32. CMG explained that the joint venture company was operating in a difficult and fragmented market. The Agency's statutory duties differed from those of equivalent organisations in other countries, making it difficult to sell the Agency's IT systems. CMG said that they were still as optimistic as when they entered into the project. At the beginning there were a lot of unknowns and some of the potential had not materialised. On the other hand they had now identified other avenues which looked very promising.[35]

The management of risk by the Agency

33. Some of the Agency's IT systems which had been transferred to Radio Spectrum International were crucial to the Agency's ability to meet business objectives. In the Agency's opinion the risk of non-performance could be minimised if the partners related well to each other, with a relationship founded on mutual trust.[36] Trust took time to develop and they had therefore placed the partnership within a contractual framework to protect their interests.[37]

34. The Agency made it a contractual condition that Radio Spectrum International retains an open book accounting regime for IT services, giving the Agency full access to the company's records. CMG have also agreed to grant the Secretary of State the right to audit compliance with the relevant contractual terms.[38]

35. A key risk for the Agency was whether they would have sufficient technical expertise to manage their interest in the contract. The Agency said that although they had not been able to retain as much in-house IT expertise as they had envisaged, they had retained enough to be an intelligent customer of the joint venture company and to negotiate significant savings in the cost of new projects. If the new joint venture had failed to work, their in-house staff could have been deployed into managing either a direct IT operation or a relationship with another supplier. Their good relationship with CMG meant, however, that they were now comfortable with having less in-house IT expertise.[39]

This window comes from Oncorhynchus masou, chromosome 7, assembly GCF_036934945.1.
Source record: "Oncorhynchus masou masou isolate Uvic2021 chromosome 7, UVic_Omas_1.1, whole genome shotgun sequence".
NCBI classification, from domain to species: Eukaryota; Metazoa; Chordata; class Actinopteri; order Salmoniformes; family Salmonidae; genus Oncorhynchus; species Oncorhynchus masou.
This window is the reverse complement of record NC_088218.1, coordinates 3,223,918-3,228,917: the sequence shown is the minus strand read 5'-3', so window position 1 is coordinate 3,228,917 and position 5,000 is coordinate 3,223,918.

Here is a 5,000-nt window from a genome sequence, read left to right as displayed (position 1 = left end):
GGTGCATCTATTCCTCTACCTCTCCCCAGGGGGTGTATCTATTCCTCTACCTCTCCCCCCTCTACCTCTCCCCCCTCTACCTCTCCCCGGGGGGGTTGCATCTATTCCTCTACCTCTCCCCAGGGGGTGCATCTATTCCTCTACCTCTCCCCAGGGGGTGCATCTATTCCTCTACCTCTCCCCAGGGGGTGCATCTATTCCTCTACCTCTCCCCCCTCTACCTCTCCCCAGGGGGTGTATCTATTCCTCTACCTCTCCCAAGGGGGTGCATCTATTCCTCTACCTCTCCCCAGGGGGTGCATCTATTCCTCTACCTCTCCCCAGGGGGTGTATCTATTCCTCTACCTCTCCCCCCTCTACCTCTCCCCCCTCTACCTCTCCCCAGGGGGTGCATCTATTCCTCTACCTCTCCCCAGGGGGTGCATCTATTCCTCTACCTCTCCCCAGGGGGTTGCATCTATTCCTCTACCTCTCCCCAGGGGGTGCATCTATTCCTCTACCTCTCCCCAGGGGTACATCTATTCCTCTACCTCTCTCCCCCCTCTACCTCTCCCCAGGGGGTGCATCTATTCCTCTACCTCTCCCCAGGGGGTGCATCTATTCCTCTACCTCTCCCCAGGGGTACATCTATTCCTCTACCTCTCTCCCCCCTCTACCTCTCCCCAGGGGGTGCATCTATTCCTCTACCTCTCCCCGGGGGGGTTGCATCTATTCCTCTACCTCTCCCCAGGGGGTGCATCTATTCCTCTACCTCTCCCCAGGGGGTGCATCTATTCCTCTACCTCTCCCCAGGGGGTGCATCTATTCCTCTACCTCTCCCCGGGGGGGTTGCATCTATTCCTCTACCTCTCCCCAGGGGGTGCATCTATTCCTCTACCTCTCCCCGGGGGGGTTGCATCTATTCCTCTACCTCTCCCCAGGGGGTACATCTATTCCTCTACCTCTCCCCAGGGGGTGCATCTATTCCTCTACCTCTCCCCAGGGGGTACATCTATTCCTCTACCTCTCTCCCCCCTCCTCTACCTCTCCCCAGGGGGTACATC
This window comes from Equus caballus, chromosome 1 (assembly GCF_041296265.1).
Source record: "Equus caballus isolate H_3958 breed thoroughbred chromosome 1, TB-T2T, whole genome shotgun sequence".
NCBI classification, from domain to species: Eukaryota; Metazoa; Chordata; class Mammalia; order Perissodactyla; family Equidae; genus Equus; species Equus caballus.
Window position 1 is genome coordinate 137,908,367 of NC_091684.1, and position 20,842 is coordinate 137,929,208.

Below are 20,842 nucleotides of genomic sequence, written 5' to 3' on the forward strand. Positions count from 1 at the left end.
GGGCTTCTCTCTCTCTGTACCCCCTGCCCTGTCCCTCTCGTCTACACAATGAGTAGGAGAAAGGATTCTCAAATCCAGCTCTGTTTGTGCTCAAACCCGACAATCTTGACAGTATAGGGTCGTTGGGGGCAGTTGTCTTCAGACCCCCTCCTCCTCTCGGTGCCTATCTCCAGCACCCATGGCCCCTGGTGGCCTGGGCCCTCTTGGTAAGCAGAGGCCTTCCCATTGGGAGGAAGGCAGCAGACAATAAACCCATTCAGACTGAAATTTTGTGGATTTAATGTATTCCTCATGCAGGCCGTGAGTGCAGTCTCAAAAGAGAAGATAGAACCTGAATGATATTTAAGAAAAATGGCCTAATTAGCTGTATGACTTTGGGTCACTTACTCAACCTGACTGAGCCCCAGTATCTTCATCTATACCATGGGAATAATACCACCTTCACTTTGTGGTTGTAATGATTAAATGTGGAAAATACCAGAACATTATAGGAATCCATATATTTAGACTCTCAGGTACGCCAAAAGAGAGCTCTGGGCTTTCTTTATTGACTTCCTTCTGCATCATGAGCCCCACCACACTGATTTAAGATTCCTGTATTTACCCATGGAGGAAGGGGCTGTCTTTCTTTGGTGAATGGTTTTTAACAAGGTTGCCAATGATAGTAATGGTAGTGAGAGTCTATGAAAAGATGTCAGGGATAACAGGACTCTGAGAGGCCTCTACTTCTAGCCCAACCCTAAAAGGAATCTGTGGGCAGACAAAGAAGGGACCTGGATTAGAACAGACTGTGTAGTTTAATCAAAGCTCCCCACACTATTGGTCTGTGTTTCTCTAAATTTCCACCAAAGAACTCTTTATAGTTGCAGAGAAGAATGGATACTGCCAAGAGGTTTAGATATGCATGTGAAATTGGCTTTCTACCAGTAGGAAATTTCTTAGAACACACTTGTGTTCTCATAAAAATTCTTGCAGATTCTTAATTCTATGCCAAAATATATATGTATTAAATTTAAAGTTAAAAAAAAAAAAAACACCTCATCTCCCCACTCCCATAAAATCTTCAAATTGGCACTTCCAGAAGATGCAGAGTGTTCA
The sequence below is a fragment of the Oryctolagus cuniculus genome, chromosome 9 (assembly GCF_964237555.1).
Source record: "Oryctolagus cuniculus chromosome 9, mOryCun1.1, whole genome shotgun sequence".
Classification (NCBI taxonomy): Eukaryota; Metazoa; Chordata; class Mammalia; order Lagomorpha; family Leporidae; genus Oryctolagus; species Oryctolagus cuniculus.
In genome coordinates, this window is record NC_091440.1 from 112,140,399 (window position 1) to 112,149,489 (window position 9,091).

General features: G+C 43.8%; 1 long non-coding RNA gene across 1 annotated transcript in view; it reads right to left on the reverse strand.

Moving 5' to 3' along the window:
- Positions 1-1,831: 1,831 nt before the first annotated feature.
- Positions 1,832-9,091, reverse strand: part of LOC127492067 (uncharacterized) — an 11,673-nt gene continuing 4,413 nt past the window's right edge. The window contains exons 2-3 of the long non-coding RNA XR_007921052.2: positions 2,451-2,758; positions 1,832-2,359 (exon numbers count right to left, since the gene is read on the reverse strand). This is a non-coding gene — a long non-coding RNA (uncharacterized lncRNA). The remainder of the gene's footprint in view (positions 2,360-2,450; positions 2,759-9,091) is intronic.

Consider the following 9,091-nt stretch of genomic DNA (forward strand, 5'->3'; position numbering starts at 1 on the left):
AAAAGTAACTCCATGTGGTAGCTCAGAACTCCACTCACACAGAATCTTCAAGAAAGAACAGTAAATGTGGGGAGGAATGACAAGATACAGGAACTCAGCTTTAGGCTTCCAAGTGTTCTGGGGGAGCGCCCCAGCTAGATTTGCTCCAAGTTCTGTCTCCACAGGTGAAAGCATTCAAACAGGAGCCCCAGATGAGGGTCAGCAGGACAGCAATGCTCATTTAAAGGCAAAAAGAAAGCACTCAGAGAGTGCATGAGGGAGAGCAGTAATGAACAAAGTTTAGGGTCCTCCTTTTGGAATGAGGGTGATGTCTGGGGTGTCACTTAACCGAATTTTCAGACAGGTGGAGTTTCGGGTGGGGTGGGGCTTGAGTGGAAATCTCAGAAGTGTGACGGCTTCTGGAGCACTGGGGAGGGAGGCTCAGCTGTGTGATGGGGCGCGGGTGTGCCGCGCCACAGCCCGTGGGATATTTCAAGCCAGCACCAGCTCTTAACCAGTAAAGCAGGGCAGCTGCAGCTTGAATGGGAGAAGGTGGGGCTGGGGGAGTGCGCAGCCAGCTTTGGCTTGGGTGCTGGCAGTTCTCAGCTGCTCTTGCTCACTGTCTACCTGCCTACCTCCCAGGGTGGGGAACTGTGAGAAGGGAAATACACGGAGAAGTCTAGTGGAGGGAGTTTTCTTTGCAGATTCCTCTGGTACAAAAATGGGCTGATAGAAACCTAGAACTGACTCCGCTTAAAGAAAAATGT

36. CMG said that they had been keen for some of the Agency's in-house staff to transfer to the new company because they had valuable knowledge of the Agency's systems. They were surprised when only a few staff transferred. They had retained the right to fill on secondment up to 16 designated posts in Radio Spectrum International if they wished to do so. In the light of the positive development of the joint venture, they had decided that their staff should fill only four of these 16 designated posts. If confidence in the partnership were to deteriorate they could fill more of them.[40]


37. The Agency believe that there are robust legal agreements in place giving them adequate control over the business. Partnerships require a will to cooperate and a community of interest if they are to work well. But they should still be underpinned by sound legal arrangements to protect the public interest in the event that the interests of the parties should no longer be aligned.

38. The international business is now beginning to realise a profit, with the focus of commercial activity moving away from the sale of the Agency's IT systems to the marketing of consultancy services. The original focus had been agreed without a structured assessment of the market potential. Departments promoting commercial ventures need to undertake such assessments, to keep the market under review, and to be ready to reposition the business in the light of market evidence.

39. The Agency believe that they have retained sufficient in-house IT expertise to enable them to act as an intelligent customer. It is important that departments should be able to maintain the capability throughout any partnerships with the private sector, taking into account career development and skill enhancement requirements and the need to replace losses of key staff.

27   C&AG's Report, para 17 Back

28   ibid, para 18 Back

29   Qs 20, 61-62, 65, 67 Back

30   C&AG's Report, paras 3.34, 4.18 Back

31   Q63 Back

32   C&AG's Report, paras 3.27-3.28; Evidence Qs 9, 20 Back

33   Qs 15, 19-20 Back

34   Qs 12, 56, 58 Back

35   Qs 57, 59 Back

36   C&AG's Report, para 3.12 Back

37   ibid, para 3.14; Q23 Back

38   ibid, para 3.13 Back

39   C&AG's Report, para 3.31; Evidence, Qs 4, 6, 13 Back

40   Q14 Back